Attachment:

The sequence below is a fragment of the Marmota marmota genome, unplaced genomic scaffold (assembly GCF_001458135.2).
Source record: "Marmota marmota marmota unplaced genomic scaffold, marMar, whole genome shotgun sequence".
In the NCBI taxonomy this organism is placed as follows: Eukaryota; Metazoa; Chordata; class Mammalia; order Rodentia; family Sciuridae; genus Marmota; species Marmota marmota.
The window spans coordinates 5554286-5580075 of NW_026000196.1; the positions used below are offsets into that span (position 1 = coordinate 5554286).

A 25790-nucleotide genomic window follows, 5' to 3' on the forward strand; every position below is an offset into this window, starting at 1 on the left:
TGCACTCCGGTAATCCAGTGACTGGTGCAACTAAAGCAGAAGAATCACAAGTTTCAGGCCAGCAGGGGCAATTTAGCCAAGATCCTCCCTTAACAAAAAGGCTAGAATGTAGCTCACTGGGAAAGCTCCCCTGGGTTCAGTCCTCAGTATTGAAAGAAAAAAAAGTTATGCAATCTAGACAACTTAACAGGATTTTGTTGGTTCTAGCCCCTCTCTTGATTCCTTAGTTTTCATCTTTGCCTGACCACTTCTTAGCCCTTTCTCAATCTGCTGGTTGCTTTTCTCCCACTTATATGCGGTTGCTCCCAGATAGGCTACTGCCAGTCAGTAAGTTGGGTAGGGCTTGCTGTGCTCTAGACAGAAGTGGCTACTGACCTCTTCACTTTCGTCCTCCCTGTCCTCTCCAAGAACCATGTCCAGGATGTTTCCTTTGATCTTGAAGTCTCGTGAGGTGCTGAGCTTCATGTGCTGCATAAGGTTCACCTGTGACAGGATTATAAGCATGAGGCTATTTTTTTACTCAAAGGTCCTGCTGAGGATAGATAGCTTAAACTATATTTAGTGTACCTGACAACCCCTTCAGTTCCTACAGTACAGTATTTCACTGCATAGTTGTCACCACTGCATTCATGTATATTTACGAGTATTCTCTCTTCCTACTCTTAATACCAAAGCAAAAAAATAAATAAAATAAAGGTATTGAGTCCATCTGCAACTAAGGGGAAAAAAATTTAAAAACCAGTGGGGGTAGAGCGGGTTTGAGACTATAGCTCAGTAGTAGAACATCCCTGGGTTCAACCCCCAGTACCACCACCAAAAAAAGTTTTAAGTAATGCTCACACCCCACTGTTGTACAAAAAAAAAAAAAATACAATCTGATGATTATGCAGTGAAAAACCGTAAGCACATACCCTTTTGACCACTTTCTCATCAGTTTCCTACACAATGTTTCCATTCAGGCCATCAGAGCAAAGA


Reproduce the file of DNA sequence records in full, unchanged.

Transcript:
The sequence below is a fragment of the Marmota marmota genome, unplaced genomic scaffold (assembly GCF_001458135.2).
Source record: "Marmota marmota marmota unplaced genomic scaffold, marMar, whole genome shotgun sequence".
In the NCBI taxonomy this organism is placed as follows: Eukaryota; Metazoa; Chordata; class Mammalia; order Rodentia; family Sciuridae; genus Marmota; species Marmota marmota.
The window spans coordinates 5554286-5580075 of NW_026000196.1; the positions used below are offsets into that span (position 1 = coordinate 5554286).

A 25790-nucleotide genomic window follows, 5' to 3' on the forward strand; every position below is an offset into this window, starting at 1 on the left:
TGCACTCCGGTAATCCAGTGACTGGTGCAACTAAAGCAGAAGAATCACAAGTTTCAGGCCAGCAGGGGCAATTTAGCCAAGATCCTCCCTTAACAAAAAGGCTAGAATGTAGCTCACTGGGAAAGCTCCCCTGGGTTCAGTCCTCAGTATTGAAAGAAAAAAAAGTTATGCAATCTAGACAACTTAACAGGATTTTGTTGGTTCTAGCCCCTCTCTTGATTCCTTAGTTTTCATCTTTGCCTGACCACTTCTTAGCCCTTTCTCAATCTGCTGGTTGCTTTTCTCCCACTTATATGCGGTTGCTCCCAGATAGGCTACTGCCAGTCAGTAAGTTGGGTAGGGCTTGCTGTGCTCTAGACAGAAGTGGCTACTGACCTCTTCACTTTCGTCCTCCCTGTCCTCTCCAAGAACCATGTCCAGGATGTTTCCTTTGATCTTGAAGTCTCGTGAGGTGCTGAGCTTCATGTGCTGCATAAGGTTCACCTGTGACAGGATTATAAGCATGAGGCTATTTTTTTACTCAAAGGTCCTGCTGAGGATAGATAGCTTAAACTATATTTAGTGTACCTGACAACCCCTTCAGTTCCTACAGTACAGTATTTCACTGCATAGTTGTCACCACTGCATTCATGTATATTTACGAGTATTCTCTCTTCCTACTCTTAATACCAAAGCAAAAAAATAAATAAAATAAAGGTATTGAGTCCATCTGCAACTAAGGGGAAAAAAATTTAAAAACCAGTGGGGGTAGAGCGGGTTTGAGACTATAGCTCAGTAGTAGAACATCCCTGGGTTCAACCCCCAGTACCACCACCAAAAAAAGTTTTAAGTAATGCTCACACCCCACTGTTGTACAAAAAAAAAAAAAATACAATCTGATGATTATGCAGTGAAAAACCGTAAGCACATACCCTTTTGACCACTTTCTCATCAGTTTCCTACACAATGTTTCCATTCAGGCCATCAGAGCAAAGA